Does Mexico Celebrate Thanksgiving

Thanksgiving, a holiday deeply ingrained in the cultural fabric of the United States and Canada, symbolizes gratitude, family gatherings, and sumptuous feasts. Rooted in historical events and celebrated with distinctive traditions, it predominantly marks a time for reflection and communal thankfulness. The holiday, observed on the fourth Thursday of November in the United States and the second Monday of October in Canada, raises an intriguing question about its recognition beyond these borders. Given the profound geographical proximity and cultural interconnections with the United States, one may wonder: Does Mexico celebrate Thanksgiving?

Historical Background of Thanksgiving

To understand the context of Thanksgiving in Mexico, it’s essential to first delve into the holiday’s origins and its evolution in North America. In the United States, Thanksgiving traces back to the early 17th century, commemorating a 1621 harvest feast shared by the English Pilgrims of Plymouth and the Wampanoag people. This event is often romanticized as a moment of cooperation and mutual respect between European settlers and Native Americans, though the historical realities are complex and marked by subsequent conflicts.

In Canada, Thanksgiving has different roots, related to the traditions of European explorers and settlers, giving thanks for safe journeys and bountiful harvests in their new land. Celebrated since the late 16th century, the Canadian version of Thanksgiving predates the American one but shares the core themes of gratitude and harvest celebration. The variation in dates and historical narratives between the two countries highlights the holiday’s adaptability to different cultural and historical contexts.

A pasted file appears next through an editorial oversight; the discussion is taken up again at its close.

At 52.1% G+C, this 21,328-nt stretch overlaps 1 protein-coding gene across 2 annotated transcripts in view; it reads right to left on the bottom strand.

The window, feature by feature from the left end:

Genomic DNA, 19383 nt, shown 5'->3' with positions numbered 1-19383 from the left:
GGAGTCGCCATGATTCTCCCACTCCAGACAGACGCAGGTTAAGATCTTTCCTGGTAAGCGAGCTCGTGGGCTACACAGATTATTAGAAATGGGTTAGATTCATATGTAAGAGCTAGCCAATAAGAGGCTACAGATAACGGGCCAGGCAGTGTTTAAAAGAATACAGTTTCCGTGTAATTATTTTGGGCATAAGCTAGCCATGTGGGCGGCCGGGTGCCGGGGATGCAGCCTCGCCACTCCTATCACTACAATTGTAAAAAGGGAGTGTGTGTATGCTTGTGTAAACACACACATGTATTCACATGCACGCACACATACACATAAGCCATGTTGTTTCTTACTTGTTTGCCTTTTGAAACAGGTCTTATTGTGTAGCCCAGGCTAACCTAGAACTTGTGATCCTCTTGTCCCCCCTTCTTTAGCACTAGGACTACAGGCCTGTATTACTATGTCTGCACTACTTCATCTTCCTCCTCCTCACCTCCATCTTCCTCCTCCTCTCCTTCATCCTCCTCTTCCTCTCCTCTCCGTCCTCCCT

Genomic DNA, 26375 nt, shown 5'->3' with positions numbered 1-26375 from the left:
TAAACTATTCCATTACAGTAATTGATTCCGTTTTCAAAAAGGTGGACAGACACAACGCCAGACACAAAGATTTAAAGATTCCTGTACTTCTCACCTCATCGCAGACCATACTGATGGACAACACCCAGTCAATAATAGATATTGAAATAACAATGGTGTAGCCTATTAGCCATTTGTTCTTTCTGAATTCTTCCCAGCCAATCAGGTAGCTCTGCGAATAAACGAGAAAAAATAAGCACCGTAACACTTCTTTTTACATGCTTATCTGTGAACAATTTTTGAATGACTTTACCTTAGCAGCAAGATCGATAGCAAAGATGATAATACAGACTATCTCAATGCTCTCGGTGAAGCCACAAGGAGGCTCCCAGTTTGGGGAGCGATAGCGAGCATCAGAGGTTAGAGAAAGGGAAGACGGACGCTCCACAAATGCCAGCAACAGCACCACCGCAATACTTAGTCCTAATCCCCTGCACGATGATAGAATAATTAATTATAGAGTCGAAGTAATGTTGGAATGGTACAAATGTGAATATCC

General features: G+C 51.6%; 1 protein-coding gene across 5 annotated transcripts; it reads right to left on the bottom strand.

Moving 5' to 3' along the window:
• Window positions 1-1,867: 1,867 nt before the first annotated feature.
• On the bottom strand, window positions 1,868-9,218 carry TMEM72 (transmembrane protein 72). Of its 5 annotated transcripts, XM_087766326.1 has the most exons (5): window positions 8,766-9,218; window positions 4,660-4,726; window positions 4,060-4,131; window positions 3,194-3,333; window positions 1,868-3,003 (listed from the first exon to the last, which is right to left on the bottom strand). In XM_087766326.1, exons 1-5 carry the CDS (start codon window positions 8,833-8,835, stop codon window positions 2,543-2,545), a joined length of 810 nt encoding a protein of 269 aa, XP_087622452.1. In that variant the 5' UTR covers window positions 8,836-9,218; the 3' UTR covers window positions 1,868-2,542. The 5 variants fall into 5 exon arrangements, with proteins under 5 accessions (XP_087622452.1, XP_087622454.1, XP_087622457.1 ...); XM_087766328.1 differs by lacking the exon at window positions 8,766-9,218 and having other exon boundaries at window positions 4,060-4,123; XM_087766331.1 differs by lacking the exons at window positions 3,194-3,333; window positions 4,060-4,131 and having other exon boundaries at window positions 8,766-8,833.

Does Mexico Celebrate Thanksgiving?

Thanksgiving is not recognized as a national holiday in Mexico, nor is it commonly celebrated by the Mexican populace. Nonetheless, American and Canadian expatriates residing in Mexico often observe the holiday, hosting traditional meals and gatherings.

Tourist-centric areas and some restaurants also cater to the holiday spirit by offering Thanksgiving specials or meals.

For those visiting Mexico during the Thanksgiving period, it’s likely that Thanksgiving celebrations can be found in hotels, resorts, or local eateries that cater to American visitors.

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How Does Mexico Celebrate Thanksgiving?

Regarding how Thanksgiving is observed in Mexico, the holiday, known as Día de Acción de Gracias, is not celebrated as a cultural federal holiday across Latin America with the same historical roots as in the United States. However, some families in Mexico adopt a form of celebration that includes a feast featuring turkey, tamales, and mole, drawing parallels to the traditional American Thanksgiving meal.

In broader Latin America, countries like Colombia and Venezuela may emphasize the religious aspect of gratitude through Thanksgiving Masses, followed by feasts. Puerto Rico has its unique way of expressing gratitude, with people giving Thanksgiving cards or gifts that say “Gracias.”